PHILIPPINES

Folklore, history and life in the islands today are featured in attractions that range from elaborate panels of carved wood to programs of traditional Filipino dances. The main building, surrounded by a moat and reached by three bridges, is in the shape of a salakot, the familiar wide-brimmed, peaked sun hat worn throughout the Philippines. The building is decorated with many rare woods brought from the islands. In the moat are replicas of the World War II battlegrounds of Corregidor and Bataan, as well as an aquarium of fish found in Philippine waters and a display of exotic sea shells. On sale in another building are handicrafts, Philippine beer and soft drinks.

The unusual design of the Philippines pavilion was eye-catching. Most guests probably didn't realize it was patterned after a hat. (CD #60 Set 250 #12)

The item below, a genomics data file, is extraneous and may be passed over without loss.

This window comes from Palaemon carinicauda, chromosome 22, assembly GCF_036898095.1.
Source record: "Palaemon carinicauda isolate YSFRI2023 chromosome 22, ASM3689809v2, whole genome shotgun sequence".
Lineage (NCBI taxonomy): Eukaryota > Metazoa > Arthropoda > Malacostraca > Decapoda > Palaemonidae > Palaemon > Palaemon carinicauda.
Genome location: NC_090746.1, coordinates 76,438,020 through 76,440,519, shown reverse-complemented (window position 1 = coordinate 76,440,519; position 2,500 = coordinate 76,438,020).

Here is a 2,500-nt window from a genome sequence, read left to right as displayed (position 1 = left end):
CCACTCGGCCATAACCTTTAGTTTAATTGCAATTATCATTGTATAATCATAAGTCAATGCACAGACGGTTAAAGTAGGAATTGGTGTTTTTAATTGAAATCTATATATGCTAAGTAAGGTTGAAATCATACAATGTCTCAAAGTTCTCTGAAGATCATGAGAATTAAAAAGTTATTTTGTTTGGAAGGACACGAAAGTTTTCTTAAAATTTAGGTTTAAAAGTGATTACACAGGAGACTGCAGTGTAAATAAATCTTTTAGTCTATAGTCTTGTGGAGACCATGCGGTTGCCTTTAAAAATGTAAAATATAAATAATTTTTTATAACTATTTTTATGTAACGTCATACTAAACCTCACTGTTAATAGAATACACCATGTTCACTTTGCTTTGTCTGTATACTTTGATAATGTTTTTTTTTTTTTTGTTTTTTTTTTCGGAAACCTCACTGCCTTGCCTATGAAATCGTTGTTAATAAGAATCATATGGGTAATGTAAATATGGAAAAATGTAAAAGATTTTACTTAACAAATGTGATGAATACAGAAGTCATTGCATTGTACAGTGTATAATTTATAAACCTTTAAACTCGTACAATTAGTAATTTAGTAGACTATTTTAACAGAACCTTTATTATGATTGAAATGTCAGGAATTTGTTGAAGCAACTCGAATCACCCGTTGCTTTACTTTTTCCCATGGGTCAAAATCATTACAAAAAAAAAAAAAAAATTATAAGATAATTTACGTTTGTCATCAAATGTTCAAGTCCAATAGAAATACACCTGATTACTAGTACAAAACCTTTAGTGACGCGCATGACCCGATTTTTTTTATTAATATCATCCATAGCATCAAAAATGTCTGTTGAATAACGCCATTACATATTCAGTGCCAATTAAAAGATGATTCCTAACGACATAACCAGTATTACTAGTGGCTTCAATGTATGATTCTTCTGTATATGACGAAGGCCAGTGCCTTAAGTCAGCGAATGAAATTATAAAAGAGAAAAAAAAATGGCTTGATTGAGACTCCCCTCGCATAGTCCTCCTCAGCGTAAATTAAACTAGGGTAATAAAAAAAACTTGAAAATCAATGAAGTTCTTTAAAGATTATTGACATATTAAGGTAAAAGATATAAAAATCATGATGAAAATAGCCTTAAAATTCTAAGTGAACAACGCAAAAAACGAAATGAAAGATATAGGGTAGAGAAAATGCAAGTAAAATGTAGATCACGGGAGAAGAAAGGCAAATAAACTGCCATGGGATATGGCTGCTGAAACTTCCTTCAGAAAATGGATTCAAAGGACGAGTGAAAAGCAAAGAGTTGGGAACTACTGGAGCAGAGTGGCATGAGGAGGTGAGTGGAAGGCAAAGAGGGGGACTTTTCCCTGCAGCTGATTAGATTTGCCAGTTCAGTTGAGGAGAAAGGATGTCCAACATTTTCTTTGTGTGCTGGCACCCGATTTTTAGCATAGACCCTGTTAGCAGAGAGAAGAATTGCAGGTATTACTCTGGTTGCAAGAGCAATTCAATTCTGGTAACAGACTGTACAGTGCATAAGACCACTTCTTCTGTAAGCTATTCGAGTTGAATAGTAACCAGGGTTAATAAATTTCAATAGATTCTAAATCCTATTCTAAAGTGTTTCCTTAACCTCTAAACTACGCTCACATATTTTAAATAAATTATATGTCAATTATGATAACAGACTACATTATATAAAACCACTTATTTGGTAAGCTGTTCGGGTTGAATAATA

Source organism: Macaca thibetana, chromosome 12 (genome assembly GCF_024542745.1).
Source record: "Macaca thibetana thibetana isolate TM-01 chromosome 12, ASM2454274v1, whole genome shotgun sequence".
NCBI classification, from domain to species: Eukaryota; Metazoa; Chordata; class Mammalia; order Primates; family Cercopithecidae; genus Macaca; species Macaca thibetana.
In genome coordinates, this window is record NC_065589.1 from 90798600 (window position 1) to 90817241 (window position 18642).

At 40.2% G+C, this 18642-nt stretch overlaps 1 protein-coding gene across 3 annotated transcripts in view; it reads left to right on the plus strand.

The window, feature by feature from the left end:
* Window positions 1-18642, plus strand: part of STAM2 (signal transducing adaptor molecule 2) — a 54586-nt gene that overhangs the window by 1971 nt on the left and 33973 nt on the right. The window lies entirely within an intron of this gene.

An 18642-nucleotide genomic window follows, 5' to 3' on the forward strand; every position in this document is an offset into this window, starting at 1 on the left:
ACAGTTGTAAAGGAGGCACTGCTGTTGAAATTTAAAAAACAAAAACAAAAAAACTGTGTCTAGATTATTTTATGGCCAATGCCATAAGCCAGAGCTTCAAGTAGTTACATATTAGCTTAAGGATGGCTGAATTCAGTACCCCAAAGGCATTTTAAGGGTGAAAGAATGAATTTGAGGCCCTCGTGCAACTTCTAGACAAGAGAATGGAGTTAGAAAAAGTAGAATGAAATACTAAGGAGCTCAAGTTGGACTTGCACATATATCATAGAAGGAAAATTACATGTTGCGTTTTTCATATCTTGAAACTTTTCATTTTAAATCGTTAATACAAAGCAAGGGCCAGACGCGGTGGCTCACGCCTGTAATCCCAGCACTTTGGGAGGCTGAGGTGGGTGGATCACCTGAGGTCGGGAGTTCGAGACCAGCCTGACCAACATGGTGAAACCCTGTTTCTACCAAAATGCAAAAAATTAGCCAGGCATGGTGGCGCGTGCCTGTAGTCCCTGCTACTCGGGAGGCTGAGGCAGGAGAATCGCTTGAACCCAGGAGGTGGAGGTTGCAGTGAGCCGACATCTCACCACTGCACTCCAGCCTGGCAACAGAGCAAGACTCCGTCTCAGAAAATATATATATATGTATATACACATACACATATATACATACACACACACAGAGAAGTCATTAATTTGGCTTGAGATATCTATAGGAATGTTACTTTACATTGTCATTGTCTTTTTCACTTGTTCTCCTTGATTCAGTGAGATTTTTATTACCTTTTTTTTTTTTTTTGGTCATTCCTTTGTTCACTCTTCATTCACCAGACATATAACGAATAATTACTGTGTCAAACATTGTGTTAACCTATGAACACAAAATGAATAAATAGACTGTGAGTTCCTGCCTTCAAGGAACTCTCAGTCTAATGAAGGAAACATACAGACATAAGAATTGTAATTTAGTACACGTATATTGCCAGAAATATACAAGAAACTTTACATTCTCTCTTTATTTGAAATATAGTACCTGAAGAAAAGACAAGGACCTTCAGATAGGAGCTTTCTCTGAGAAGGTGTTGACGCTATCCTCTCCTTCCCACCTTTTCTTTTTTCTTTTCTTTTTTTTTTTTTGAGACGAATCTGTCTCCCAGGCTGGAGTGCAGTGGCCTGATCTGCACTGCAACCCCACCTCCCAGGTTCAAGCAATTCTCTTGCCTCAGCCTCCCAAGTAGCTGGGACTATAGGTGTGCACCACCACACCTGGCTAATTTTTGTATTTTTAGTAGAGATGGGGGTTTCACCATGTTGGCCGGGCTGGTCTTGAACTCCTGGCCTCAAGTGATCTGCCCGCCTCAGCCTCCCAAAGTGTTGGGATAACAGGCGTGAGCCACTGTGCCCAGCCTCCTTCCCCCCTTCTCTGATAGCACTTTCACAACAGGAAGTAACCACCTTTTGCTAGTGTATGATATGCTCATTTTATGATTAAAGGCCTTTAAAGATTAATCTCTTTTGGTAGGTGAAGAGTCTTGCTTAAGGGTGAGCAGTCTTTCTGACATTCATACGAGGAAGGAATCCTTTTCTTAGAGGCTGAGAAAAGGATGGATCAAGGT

From Myths to History. Twelve large, intricately carved panels, designed by the well-known Philippine artist Carlos V. Francisco, depict the story of the islands, starting with the legendary discovery in a bamboo tree of the first Filipinos and concluding with the growth of the independent Republic following World War II. (CD #48 Set 215 #28)


 

Dancing Students. In a 500-seat open-air theater, young Filipinos present a program of dances - among them the Tinikling (bamboo dance), Itik-itik (duck dance) and Pandango Sa Ilaw (dance of lights). (CD #61 Set 254 #33)


 

Progress Mart. On the second floor of the main building is an exhibit showing the advances of Philippine industry and some of the cultural activities found on the islands; in a long shed, various products of the Philippines are exhibited and on sale. They include wood carvings, shells, tobaccos, bamboo chairs, swagger sticks, shirts and lace. (CD #49 Set 217 #16)


 

 


Want more information on the Philippines pavilion?

4-24-63 - Groundbreaking  booklet

 


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